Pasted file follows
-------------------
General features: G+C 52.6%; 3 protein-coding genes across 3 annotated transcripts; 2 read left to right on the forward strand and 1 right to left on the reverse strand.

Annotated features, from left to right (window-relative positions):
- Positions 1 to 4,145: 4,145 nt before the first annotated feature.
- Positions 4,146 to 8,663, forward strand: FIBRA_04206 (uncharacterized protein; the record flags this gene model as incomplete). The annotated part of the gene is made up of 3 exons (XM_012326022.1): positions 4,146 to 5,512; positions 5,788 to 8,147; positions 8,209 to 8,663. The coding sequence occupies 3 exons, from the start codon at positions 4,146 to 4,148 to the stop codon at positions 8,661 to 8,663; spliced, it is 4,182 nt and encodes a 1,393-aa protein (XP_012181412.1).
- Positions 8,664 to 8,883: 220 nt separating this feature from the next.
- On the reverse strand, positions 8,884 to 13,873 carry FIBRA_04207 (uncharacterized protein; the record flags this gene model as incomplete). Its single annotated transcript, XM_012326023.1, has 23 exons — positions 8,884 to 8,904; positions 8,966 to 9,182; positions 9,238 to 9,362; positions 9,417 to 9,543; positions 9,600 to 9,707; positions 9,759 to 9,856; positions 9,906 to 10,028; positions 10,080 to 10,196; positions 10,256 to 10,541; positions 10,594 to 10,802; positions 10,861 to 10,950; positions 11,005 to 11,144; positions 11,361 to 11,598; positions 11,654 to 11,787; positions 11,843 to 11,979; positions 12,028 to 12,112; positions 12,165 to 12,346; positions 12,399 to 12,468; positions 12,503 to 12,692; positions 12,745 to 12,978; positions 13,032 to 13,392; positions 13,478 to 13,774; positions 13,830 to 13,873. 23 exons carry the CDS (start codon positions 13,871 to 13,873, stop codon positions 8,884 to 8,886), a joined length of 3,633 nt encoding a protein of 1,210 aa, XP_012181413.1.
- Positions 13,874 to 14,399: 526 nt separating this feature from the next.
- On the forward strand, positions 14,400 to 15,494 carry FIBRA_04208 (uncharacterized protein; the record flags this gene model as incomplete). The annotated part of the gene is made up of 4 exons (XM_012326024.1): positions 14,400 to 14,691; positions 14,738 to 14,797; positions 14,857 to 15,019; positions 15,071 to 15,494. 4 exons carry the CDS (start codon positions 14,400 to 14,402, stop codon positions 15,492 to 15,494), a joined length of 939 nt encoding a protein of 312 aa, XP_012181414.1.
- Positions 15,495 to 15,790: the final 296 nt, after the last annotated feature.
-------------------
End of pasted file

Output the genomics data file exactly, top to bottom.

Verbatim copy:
General features: G+C 52.6%; 3 protein-coding genes across 3 annotated transcripts; 2 read left to right on the forward strand and 1 right to left on the reverse strand.

Annotated features, from left to right (window-relative positions):
- Positions 1 to 4,145: 4,145 nt before the first annotated feature.
- Positions 4,146 to 8,663, forward strand: FIBRA_04206 (uncharacterized protein; the record flags this gene model as incomplete). The annotated part of the gene is made up of 3 exons (XM_012326022.1): positions 4,146 to 5,512; positions 5,788 to 8,147; positions 8,209 to 8,663. The coding sequence occupies 3 exons, from the start codon at positions 4,146 to 4,148 to the stop codon at positions 8,661 to 8,663; spliced, it is 4,182 nt and encodes a 1,393-aa protein (XP_012181412.1).
- Positions 8,664 to 8,883: 220 nt separating this feature from the next.
- On the reverse strand, positions 8,884 to 13,873 carry FIBRA_04207 (uncharacterized protein; the record flags this gene model as incomplete). Its single annotated transcript, XM_012326023.1, has 23 exons — positions 8,884 to 8,904; positions 8,966 to 9,182; positions 9,238 to 9,362; positions 9,417 to 9,543; positions 9,600 to 9,707; positions 9,759 to 9,856; positions 9,906 to 10,028; positions 10,080 to 10,196; positions 10,256 to 10,541; positions 10,594 to 10,802; positions 10,861 to 10,950; positions 11,005 to 11,144; positions 11,361 to 11,598; positions 11,654 to 11,787; positions 11,843 to 11,979; positions 12,028 to 12,112; positions 12,165 to 12,346; positions 12,399 to 12,468; positions 12,503 to 12,692; positions 12,745 to 12,978; positions 13,032 to 13,392; positions 13,478 to 13,774; positions 13,830 to 13,873. 23 exons carry the CDS (start codon positions 13,871 to 13,873, stop codon positions 8,884 to 8,886), a joined length of 3,633 nt encoding a protein of 1,210 aa, XP_012181413.1.
- Positions 13,874 to 14,399: 526 nt separating this feature from the next.
- On the forward strand, positions 14,400 to 15,494 carry FIBRA_04208 (uncharacterized protein; the record flags this gene model as incomplete). The annotated part of the gene is made up of 4 exons (XM_012326024.1): positions 14,400 to 14,691; positions 14,738 to 14,797; positions 14,857 to 15,019; positions 15,071 to 15,494. 4 exons carry the CDS (start codon positions 14,400 to 14,402, stop codon positions 15,492 to 15,494), a joined length of 939 nt encoding a protein of 312 aa, XP_012181414.1.
- Positions 15,495 to 15,790: the final 296 nt, after the last annotated feature.